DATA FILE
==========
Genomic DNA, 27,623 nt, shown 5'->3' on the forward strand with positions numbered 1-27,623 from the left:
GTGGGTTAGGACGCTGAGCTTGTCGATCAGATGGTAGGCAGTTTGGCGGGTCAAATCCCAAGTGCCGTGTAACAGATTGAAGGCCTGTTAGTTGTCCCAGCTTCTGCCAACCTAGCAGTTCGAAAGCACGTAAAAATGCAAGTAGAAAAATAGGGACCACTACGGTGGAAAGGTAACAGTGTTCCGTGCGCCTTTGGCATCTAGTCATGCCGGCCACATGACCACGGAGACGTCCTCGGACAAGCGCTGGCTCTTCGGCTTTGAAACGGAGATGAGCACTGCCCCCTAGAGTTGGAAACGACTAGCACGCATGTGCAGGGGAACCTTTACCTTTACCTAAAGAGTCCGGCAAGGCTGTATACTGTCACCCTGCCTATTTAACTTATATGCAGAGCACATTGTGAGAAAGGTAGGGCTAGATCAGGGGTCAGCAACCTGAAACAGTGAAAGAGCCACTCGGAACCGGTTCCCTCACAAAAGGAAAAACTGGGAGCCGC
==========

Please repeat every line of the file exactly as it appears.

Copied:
Genomic DNA, 27,623 nt, shown 5'->3' on the forward strand with positions numbered 1-27,623 from the left:
GTGGGTTAGGACGCTGAGCTTGTCGATCAGATGGTAGGCAGTTTGGCGGGTCAAATCCCAAGTGCCGTGTAACAGATTGAAGGCCTGTTAGTTGTCCCAGCTTCTGCCAACCTAGCAGTTCGAAAGCACGTAAAAATGCAAGTAGAAAAATAGGGACCACTACGGTGGAAAGGTAACAGTGTTCCGTGCGCCTTTGGCATCTAGTCATGCCGGCCACATGACCACGGAGACGTCCTCGGACAAGCGCTGGCTCTTCGGCTTTGAAACGGAGATGAGCACTGCCCCCTAGAGTTGGAAACGACTAGCACGCATGTGCAGGGGAACCTTTACCTTTACCTAAAGAGTCCGGCAAGGCTGTATACTGTCACCCTGCCTATTTAACTTATATGCAGAGCACATTGTGAGAAAGGTAGGGCTAGATCAGGGGTCAGCAACCTGAAACAGTGAAAGAGCCACTCGGAACCGGTTCCCTCACAAAAGGAAAAACTGGGAGCCGC